Leo Schaya was a prolific author and editor of works on comparative religion and Judaism. He was born in Switzerland, but spent much of his life in Nancy, France. Schaya edited two different French language journals on Comparative Religion, Études Traditionnelles and Connaissance des Religions. A number of Schaya’s articles were translated and appeared in the English traditionalist journal Studies in Comparative Religion. Although widely published in his native German, and French, this is only his second book to be published in English.

  • Silver Medal in the “Religion/Philosophy” category of the 2014 Midwest Book Awards
  • Finalist in the “Religion: General” category of the USA “Best Books 2014” Awards, sponsored by USA Book News
  • Finalist for 2015 Benjamin Franklin Award in the category “Religion”
  • Finalist for the 2014 Foreword Reviews INDIEFAB Book of the Year Award in the category “Religion”

About the Author(s)

Leo Schaya

Leo Schaya was a writer in the Traditionalist/Perennialist school. He was particularly known for his writings on Jewish esoterism, with his book The Universal Meaning of the Kabbalah (1958) being one of the best known and often-quoted works in that field; however, he also was at home in the area of Sufi metaphysical interpretation. World Wisdom has published a collection of Schaya’s seminal work on his central theme, titled Universal Aspects of the Kabbalah and Judaism (2014), which includes some previously unpublished material.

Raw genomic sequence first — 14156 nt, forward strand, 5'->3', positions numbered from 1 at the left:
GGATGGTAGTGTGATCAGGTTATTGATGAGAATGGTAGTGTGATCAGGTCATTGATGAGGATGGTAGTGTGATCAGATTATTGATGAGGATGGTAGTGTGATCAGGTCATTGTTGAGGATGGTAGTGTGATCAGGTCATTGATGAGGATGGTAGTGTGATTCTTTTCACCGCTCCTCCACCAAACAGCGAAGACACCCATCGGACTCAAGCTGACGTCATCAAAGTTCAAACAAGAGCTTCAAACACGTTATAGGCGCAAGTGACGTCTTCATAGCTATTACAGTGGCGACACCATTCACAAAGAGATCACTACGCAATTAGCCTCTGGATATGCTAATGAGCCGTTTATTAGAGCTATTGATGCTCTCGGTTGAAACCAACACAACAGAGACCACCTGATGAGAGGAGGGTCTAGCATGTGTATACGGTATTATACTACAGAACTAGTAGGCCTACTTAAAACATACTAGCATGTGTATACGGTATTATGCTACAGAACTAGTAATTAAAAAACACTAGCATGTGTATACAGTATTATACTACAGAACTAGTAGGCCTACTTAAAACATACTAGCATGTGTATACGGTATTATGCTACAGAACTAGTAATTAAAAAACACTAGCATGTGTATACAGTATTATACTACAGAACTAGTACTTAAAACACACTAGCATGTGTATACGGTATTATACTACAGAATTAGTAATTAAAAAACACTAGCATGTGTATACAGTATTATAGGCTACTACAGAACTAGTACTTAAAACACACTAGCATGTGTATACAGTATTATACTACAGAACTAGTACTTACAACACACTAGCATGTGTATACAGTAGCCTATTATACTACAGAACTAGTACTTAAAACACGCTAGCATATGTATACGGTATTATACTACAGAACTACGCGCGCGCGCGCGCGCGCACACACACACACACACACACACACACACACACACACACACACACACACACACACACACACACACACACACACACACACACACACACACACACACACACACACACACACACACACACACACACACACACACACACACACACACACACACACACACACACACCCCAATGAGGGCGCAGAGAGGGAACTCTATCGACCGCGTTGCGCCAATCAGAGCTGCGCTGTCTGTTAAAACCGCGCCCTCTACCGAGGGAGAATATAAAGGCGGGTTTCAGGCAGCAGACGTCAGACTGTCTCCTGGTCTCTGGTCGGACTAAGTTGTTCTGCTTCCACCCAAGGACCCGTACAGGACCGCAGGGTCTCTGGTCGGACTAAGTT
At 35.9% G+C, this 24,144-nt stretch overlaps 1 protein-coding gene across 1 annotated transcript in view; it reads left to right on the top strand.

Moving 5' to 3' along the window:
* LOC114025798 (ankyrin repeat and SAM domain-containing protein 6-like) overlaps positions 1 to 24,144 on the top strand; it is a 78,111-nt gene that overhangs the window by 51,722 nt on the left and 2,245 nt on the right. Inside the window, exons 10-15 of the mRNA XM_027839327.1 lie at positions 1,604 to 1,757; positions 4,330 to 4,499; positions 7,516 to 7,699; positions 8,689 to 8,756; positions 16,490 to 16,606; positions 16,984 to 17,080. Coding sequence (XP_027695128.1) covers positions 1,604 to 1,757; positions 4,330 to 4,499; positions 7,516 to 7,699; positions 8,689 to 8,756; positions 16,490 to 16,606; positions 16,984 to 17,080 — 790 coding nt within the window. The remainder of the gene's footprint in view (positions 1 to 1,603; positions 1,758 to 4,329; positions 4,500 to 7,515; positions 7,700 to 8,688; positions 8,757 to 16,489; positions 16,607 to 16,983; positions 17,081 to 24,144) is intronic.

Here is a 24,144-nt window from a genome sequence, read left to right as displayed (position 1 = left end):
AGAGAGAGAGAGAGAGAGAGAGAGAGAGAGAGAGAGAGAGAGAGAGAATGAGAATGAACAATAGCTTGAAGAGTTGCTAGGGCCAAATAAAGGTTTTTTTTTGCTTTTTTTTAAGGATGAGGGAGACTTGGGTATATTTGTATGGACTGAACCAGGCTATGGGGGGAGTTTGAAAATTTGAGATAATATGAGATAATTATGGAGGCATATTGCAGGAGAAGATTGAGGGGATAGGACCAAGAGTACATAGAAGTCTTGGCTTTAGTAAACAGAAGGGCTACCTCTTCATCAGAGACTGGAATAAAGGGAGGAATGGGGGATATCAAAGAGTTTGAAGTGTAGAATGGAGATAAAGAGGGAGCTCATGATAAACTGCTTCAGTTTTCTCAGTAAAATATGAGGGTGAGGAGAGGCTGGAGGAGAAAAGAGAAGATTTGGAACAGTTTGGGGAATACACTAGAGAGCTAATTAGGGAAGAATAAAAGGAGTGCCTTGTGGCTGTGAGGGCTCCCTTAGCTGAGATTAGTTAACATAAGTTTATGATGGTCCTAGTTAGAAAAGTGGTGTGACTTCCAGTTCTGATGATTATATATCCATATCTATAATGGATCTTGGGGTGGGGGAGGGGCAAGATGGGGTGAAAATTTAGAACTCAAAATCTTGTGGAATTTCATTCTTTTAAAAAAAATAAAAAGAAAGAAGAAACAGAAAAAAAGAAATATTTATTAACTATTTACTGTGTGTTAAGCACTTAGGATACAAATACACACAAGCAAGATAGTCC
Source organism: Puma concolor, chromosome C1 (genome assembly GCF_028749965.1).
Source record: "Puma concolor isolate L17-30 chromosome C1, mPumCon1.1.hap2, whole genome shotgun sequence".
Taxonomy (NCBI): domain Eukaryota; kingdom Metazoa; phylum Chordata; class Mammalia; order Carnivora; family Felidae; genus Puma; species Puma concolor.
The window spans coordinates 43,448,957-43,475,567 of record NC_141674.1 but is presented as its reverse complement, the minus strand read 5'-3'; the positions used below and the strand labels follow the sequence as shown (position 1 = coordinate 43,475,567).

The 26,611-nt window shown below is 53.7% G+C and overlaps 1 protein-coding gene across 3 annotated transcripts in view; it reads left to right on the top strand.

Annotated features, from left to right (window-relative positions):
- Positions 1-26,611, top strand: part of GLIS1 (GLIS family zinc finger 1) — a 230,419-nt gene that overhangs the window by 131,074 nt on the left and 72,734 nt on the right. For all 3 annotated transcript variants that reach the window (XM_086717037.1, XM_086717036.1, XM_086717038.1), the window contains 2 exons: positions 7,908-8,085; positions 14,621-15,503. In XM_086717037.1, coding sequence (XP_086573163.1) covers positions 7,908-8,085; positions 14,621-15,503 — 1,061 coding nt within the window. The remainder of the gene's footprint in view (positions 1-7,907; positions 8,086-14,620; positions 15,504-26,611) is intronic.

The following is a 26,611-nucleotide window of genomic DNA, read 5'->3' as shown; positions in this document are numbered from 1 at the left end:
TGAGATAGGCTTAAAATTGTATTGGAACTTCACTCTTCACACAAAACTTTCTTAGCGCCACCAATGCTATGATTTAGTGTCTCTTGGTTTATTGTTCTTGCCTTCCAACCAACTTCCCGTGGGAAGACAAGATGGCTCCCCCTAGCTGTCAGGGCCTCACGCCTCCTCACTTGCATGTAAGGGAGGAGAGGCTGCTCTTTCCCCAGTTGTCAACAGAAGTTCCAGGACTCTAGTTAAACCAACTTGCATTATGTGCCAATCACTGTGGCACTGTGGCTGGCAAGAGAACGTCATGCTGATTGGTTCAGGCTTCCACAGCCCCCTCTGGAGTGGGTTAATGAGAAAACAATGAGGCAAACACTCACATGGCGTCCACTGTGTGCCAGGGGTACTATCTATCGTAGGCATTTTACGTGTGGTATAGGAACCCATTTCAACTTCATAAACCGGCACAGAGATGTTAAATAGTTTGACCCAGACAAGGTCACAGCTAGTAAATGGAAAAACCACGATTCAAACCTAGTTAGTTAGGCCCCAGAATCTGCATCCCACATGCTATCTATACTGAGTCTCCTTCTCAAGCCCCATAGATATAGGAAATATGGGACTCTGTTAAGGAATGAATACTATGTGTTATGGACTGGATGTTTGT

Leo Schaya's essay "Creation, the Image of God" is one of the articles collected in the anthology Seeing God Everywhere: Essays on Nature and the Sacred . Another essay, "On the Name "Allah" is included in Sufism: Love and Wisdom . An online sample of his writing, the essay "The Eliatic Function" (about the esoteric function of the prophet Elijah), which appeared in the important traditionalist journal Studies in Comparative Religion, can be read if you click here.

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Roger Gaetani

Roger Gaetani is an editor, educator, and student of world religions who lives in Bloomington, Indiana. He has co-edited, with Jean-Louis Michon , the World Wisdom anthology on Sufism, Sufism: Love and Wisdom . He directed and produced the DVD compilation of highlights of the 2006 conference on Traditionalism, Tradition in the Modern World: Sacred Web 2006 Conference , and has edited the book A Spirit of Tolerance: The Inspiring Life of Tierno Bokar by Amadou Hampâté Bâ. Roger Gaetani translated (from the original French) and edited the book Introduction to Sufism: The Inner Path of Islam, by Eric Geoffroy. Mr. Gaetani’s most recent contribution to World Wisdom is Universal Aspects of the Kabbalah and Judaism by Leo Schaya, which he edited and for which he wrote the “Editor’s Preface.”

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Patrick Laude